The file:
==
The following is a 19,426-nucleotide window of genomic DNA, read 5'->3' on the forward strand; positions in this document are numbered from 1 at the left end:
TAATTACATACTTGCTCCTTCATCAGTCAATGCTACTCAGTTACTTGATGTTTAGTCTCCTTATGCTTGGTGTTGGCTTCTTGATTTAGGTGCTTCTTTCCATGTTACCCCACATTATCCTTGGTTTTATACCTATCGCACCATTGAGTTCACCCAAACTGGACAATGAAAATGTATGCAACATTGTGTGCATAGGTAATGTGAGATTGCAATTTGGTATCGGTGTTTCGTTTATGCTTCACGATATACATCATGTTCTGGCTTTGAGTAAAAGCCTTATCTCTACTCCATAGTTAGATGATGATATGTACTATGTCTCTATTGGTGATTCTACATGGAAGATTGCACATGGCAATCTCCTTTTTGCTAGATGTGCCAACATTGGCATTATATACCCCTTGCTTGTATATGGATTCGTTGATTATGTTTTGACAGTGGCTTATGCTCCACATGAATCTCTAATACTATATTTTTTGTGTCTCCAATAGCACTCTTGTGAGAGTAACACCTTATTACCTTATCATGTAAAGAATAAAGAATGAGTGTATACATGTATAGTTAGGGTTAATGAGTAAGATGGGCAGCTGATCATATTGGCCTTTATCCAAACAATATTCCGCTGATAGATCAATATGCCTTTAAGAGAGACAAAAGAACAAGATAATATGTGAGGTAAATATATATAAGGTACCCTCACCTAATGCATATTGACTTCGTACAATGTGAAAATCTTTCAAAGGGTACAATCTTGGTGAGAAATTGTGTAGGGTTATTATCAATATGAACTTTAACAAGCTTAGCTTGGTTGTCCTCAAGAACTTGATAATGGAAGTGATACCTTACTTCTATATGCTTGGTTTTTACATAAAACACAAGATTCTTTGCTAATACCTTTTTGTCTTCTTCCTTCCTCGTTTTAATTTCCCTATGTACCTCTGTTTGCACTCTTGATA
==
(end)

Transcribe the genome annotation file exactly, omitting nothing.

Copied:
The following is a 19,426-nucleotide window of genomic DNA, read 5'->3' on the forward strand; positions in this document are numbered from 1 at the left end:
TAATTACATACTTGCTCCTTCATCAGTCAATGCTACTCAGTTACTTGATGTTTAGTCTCCTTATGCTTGGTGTTGGCTTCTTGATTTAGGTGCTTCTTTCCATGTTACCCCACATTATCCTTGGTTTTATACCTATCGCACCATTGAGTTCACCCAAACTGGACAATGAAAATGTATGCAACATTGTGTGCATAGGTAATGTGAGATTGCAATTTGGTATCGGTGTTTCGTTTATGCTTCACGATATACATCATGTTCTGGCTTTGAGTAAAAGCCTTATCTCTACTCCATAGTTAGATGATGATATGTACTATGTCTCTATTGGTGATTCTACATGGAAGATTGCACATGGCAATCTCCTTTTTGCTAGATGTGCCAACATTGGCATTATATACCCCTTGCTTGTATATGGATTCGTTGATTATGTTTTGACAGTGGCTTATGCTCCACATGAATCTCTAATACTATATTTTTTGTGTCTCCAATAGCACTCTTGTGAGAGTAACACCTTATTACCTTATCATGTAAAGAATAAAGAATGAGTGTATACATGTATAGTTAGGGTTAATGAGTAAGATGGGCAGCTGATCATATTGGCCTTTATCCAAACAATATTCCGCTGATAGATCAATATGCCTTTAAGAGAGACAAAAGAACAAGATAATATGTGAGGTAAATATATATAAGGTACCCTCACCTAATGCATATTGACTTCGTACAATGTGAAAATCTTTCAAAGGGTACAATCTTGGTGAGAAATTGTGTAGGGTTATTATCAATATGAACTTTAACAAGCTTAGCTTGGTTGTCCTCAAGAACTTGATAATGGAAGTGATACCTTACTTCTATATGCTTGGTTTTTACATAAAACACAAGATTCTTTGCTAATACCTTTTTGTCTTCTTCCTTCCTCGTTTTAATTTCCCTATGTACCTCTGTTTGCACTCTTGATA